Convection ovens offer a fast and convenient way to cook a delicious steak. Use the convection oven broiler or convection bake for an evenly cooked steak.
Convection Broil Vs. Broil
A regular oven has two heating elements — one on the bottom that is used to bake food and one on the top to broil food. Food that is closest to the heating elements cooks faster, and many regular ovens have hot and cold spots, causing food to cook and brown unevenly.
A convection oven has three heating elements and a fan that circulates the air, according to Whirlpool. This ensures that the temperature is the same throughout the oven and allows food to cook evenly, even if you are using multiple racks. Food also tends to cook faster due to the third heating element.
Most recipes you find online will have instructions for a normal oven, but you can easily use these recipes with a convection oven with a few simple adjustments. First, set your convection oven to 25 degrees Fahrenheit below the temperature recommended on the recipe for a normal oven. Also, be sure to check the food frequently, as cooking time in a convection oven is often less than in a regular oven.
Convection Oven Steak Recipe
You can cook your steak with your favorite seasoning or marinade or keep it simple with this recipe from LIVESTRONG.com. Season your steak with salt on all sides and allow it to dry in the refrigerator for at least three hours. Then, place your steak on the counter for at least 30 minutes to allow it to warm to room temperature.
Roast in an oven preheated to 300 degrees Fahrenheit. Cook it for 15 minutes, then rotate the steak and cook for another 10 minutes. When cooking a convection oven steak, reduce the temperature by 25 degrees Fahrenheit. You will not need to rotate the steak as the convection heats the oven evenly.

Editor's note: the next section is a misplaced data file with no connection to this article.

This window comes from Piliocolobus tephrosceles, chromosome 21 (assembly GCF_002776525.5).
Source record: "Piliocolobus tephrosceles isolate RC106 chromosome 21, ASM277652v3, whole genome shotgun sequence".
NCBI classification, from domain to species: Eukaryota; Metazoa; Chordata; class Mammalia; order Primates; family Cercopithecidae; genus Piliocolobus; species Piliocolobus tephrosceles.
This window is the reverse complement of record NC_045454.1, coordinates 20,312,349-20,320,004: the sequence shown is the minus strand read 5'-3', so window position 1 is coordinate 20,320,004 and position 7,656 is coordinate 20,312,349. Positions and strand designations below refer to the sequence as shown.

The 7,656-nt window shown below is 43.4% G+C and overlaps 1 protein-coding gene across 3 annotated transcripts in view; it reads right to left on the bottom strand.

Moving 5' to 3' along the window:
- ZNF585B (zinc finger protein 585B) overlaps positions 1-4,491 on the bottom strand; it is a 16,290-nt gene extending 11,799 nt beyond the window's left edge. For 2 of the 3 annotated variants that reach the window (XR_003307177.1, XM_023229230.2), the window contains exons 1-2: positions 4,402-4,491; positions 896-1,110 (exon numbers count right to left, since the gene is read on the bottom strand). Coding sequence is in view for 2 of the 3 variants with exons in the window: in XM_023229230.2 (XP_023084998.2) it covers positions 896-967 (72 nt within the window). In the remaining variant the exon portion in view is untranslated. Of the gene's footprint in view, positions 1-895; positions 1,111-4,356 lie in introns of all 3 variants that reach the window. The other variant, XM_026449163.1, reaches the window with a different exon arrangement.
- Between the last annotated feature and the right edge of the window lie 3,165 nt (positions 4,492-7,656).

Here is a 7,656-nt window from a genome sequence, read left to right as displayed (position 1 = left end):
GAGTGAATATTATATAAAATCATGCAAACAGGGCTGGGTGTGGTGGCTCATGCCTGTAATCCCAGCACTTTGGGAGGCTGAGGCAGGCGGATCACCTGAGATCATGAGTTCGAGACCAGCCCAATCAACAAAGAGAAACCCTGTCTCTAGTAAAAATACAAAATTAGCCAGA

Exact cooking times vary depending on your oven and the size and thickness of your steak. Consider pan searing the steak to brown it and seal in the juices so that it doesn't dry out in the oven.
You can also cook steak with a convection oven broiler. Place your steak on a broiler pan and place in the broiler after preheating. Food Network recommends the following cooking times for porterhouse, t-bone and sirloin steaks, but remember, steak may cook faster in a convection oven, so check the meat frequently.
- Rare steak: six to seven minutes on each side
- Medium steak: nine to 12 minutes on each side
Selecting a Steak
There are a variety of options when it comes to selecting a steak. Some options include t-bone, rib eye and tri-tip steak, notes the University of Maryland. Marbling, the fat that is woven throughout the meat, makes the steak more tender and flavorful, but aim for lean cuts of meat to stay healthy.
A 100-gram rib eye steak, for example, has approximately 186 calories with 63 percent of the calories coming from protein and 37 percent from fat, according to the USDA. A 100-gram t-bone, on the other hand, has 211 calories with only 54 percent of the calories coming from protein and 46 percent from fat, notes the USDA.
Read more: How Unhealthy Is an 8-Ounce Steak?
Beef should be burgundy in color and turn bright red when exposed to the air for approximately 15 minutes. Refrigerated beef may turn brown after about five days, notes the USDA Food Safety Inspection Service. After you purchase your steak be sure to keep it refrigerated and eat it within three to five days. If you don't plan to eat the steak in that time frame, put it in the freezer.
- Whirlpool: "Convection vs. Conventional Ovens: What’s the Difference?"
- Food Network: "Grilled or Broiled Steak"
- USDA MyFoodData: "Nutrition Facts for Ribeye Steak (Filet)"
- USDA MyFoodData: "Nutrition Facts for Grilled T-bone Steak"
- University of Maryland: "5 Meat Cuts Posters"
- USDA Food Safety Inspection Service: "Beef from Farm to Table"
- Dacor Kitchen Appliances: FAQ and Tips for Convection Ovens